A few objects related to religious rituals remaining from the Vienna Synagogue, which was opened for service in 1887 and demolished in 1938, were placed in the Vienna Jewish Museum; and a paroheth (a decorated veil that was put over the ‘Ehal’ cabinet, which was used to contain the Sacred Torah Rolls) is protected in the Israel Museum in Jerusalem.  Among those who were captured and sent to the Dachau concentration camp, only a few survived.  The most valuable memories remain in our day from the times of the magnificent Turkish-Jews of Sefarad in Vienna are the gravestones in the Sefarad section of the Vienna Central Cemetery.  Currently, the Sefarad community living in Vienna has no ties to the Ottoman-Turks of Sefarad as they are Jews with roots in Tashkent and Bukhara.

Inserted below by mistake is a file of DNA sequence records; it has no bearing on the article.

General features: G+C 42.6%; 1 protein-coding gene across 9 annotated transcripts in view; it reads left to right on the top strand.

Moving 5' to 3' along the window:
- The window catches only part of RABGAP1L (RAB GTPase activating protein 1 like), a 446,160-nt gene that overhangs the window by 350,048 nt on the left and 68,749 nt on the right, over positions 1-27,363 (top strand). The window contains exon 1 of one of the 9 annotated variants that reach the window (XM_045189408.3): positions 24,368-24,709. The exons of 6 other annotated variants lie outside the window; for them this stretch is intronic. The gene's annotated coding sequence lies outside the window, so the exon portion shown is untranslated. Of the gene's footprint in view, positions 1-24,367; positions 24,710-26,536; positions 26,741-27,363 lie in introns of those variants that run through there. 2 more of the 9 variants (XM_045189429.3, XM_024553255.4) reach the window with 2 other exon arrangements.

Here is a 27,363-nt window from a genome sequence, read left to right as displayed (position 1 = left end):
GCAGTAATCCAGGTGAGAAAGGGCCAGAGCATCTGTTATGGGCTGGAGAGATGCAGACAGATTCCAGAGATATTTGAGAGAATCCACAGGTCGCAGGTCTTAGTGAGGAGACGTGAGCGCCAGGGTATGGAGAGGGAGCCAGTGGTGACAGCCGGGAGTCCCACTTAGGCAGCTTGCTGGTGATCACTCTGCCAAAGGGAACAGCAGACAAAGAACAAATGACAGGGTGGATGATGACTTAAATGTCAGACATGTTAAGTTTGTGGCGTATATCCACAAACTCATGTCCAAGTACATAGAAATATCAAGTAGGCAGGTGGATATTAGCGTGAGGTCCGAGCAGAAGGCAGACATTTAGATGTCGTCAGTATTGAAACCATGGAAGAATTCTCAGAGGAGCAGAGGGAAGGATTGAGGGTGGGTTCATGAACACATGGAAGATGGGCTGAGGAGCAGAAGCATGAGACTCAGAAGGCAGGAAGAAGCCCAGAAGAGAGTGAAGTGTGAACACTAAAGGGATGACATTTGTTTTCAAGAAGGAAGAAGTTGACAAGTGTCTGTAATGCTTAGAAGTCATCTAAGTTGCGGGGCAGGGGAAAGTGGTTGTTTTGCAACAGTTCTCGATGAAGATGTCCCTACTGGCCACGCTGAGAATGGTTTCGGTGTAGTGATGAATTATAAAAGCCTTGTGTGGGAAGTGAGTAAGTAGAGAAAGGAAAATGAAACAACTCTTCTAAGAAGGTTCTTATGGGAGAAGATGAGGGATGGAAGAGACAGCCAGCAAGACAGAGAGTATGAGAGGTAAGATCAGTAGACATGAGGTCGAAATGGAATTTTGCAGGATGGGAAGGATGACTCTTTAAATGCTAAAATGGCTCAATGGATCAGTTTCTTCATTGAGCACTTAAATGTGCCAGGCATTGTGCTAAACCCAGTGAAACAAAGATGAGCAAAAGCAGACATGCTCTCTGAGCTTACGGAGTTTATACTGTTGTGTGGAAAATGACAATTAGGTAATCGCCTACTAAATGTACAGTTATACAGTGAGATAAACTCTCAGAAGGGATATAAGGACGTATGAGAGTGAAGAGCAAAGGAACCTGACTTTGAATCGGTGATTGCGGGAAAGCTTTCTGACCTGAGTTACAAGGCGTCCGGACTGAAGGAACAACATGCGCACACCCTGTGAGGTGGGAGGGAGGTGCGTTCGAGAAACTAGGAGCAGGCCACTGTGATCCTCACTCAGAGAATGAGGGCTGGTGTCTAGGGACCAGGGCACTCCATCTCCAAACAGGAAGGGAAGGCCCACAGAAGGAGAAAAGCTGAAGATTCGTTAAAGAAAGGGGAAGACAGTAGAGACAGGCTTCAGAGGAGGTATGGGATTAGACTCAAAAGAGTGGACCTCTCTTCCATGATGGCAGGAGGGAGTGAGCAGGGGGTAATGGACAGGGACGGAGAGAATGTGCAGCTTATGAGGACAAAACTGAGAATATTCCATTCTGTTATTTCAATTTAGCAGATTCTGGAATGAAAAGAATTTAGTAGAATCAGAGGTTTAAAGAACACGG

In the aftermath of the perishing of thirteen synagogues in the Great Fire (Harik-I Kebir) of August 1905 in Edirne, construction of the Great Synagogue, in place of the ruined ones, in the town where the Mayor and Polya synagogues previously existed, was permitted; and French architect France Depre built the synagogue, inspired by the Vienna Synagogue. It opened for service in 1907 under the name of Kal Kados ha Gadol (The Great Sacred Synagogue).  As there are no Jews residing in Edirne any more, despite the attempts of the Ministry of Culture, certain representatives, the University of Thrace, and the Turkish Haham Bashi since 1979, it is so unfortunate that the roof of this magnificent synagogue collapsed due to the pressure of amassed snow; and, in the following years, its back and side facades were beaten by natural conditions bit by bit.  Although efforts to ‘revive’ this historic synagogue and finalize the restoration project were not completed on its 100th anniversary, it is hoped that this completion will happen in near future.

* President of The Quincentennial Foundation.

Last modified onSaturday, 06 May 2017 10:07